You certainly know that just because someone is a civil engineer, does not mean he or she is polite (likewise the character of criminal attorneys, the authenticity of plastic surgeons and the vehicular preferences of bus boys). But civil society should reflect respect for everyone and a desire to behave better than one thinks other people deserve.
For all of the complaining we do about the nature of interaction among various political candidates, they are only offering what the market will bear. As I have mentioned many times, in a contest that rewards winners and consigns losers to a footnote, polite behavior is generally reserved for after the election, when graciousness is the only true sign that the polls have finally closed.
Is our own behavior cause or effect? Honestly, it matters little to me. Our own behavior is the only behavior we control.
Rabbi Israel Meir HaCohen Kagan was known as the Chafetz Chaim, the "Desirer of Life" (after the verse in Psalms that prescribes stopping your tongue from evil and your lips from deceit as the prescription for those who desire life). He practiced an almost impossibly scrupulous standard of purity of speech and non-verbal communication. It is easy to despair of our ability to be civil when we read his prescriptions and observe his example.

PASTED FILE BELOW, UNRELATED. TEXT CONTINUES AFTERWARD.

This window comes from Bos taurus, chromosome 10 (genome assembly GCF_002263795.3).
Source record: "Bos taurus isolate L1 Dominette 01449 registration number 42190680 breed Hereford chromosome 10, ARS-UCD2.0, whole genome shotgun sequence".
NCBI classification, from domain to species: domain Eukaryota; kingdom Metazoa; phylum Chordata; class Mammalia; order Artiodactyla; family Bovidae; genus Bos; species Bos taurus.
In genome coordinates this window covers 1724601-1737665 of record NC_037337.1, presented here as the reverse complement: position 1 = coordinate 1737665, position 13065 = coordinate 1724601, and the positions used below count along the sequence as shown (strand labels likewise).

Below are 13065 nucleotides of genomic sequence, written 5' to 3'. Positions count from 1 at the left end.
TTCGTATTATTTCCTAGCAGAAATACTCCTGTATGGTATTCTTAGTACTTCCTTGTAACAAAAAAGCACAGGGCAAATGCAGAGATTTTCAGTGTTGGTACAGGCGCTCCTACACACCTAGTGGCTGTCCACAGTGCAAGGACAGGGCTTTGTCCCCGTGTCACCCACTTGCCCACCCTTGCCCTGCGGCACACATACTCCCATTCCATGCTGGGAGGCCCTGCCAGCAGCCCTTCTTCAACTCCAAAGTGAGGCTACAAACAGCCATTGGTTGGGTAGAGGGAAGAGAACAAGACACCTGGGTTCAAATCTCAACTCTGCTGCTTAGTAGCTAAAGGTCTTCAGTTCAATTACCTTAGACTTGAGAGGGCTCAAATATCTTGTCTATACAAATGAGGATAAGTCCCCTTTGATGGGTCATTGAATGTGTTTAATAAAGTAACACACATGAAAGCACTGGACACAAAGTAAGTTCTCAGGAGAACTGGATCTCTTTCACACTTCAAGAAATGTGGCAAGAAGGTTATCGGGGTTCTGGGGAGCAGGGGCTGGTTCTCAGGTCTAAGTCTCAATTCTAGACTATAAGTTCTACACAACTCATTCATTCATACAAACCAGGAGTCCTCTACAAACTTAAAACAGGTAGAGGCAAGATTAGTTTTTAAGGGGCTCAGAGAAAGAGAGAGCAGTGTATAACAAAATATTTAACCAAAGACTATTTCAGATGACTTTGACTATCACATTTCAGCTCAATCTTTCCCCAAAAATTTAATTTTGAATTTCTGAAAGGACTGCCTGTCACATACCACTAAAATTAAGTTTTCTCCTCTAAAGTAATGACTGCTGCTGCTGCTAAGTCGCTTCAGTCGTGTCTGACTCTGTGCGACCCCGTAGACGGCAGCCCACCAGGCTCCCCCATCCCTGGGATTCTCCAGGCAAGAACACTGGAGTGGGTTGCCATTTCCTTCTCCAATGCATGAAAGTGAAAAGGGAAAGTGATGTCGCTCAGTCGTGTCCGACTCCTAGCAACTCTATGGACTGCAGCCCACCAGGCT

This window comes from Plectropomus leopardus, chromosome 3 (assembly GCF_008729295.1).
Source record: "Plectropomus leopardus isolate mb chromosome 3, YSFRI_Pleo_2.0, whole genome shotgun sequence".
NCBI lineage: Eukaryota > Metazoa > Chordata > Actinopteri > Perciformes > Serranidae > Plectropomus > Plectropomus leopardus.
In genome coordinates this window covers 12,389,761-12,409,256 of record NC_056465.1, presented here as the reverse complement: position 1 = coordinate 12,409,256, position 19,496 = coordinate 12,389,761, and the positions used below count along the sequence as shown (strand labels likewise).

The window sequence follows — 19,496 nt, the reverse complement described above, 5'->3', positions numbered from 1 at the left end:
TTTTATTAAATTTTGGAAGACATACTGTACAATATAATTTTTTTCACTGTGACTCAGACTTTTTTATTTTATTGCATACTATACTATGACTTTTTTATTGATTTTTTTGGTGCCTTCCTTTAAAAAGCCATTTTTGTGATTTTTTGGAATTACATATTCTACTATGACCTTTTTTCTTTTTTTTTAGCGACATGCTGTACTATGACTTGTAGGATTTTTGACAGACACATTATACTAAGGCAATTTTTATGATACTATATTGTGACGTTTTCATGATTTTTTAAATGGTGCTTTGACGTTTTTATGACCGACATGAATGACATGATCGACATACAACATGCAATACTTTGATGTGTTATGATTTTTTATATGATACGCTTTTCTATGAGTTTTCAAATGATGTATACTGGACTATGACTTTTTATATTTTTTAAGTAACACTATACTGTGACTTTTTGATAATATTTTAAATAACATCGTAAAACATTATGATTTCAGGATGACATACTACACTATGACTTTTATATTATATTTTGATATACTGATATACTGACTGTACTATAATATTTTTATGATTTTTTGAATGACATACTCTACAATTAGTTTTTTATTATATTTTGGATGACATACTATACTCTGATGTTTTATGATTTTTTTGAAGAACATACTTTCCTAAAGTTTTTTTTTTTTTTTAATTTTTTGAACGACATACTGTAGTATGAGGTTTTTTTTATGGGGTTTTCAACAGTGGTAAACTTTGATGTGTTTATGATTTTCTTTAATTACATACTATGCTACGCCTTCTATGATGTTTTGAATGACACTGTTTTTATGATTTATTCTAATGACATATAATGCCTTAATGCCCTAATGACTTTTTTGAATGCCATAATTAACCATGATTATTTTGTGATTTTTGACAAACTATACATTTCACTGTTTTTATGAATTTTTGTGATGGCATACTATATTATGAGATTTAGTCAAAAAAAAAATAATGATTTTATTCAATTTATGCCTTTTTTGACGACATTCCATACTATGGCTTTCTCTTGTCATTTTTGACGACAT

Mostly, however, he commends that each of us be conscious of how our words and actions will be interpreted by others. Quiet intentions mean little if actions communicate loudly. A corrective comment may be taken as a personal insult; overly effusive praise of one person may make another feel neglected. And even innocent "objective" descriptions may carry unintended inferences – like our aforementioned civil engineer and criminal attorney.
Here in the congregation that consciousness can go a long way in avoiding hurt feelings. A gregarious greeting to a friend may be seen as purposeful neglect when not offered to an acquaintance. An expression of concern about details of a suggestion may be understood as a critique of diligence by its proponent. A criticism of style may be perceived as a character referendum by a casual listener.
If each of us is more conscious of how we express ourselves, with an eye toward civility, we can model appropriate conduct to those around us. And when an acquaintance violates those civil boundaries, a gentle but direct suggestion can provide the necessary corrective.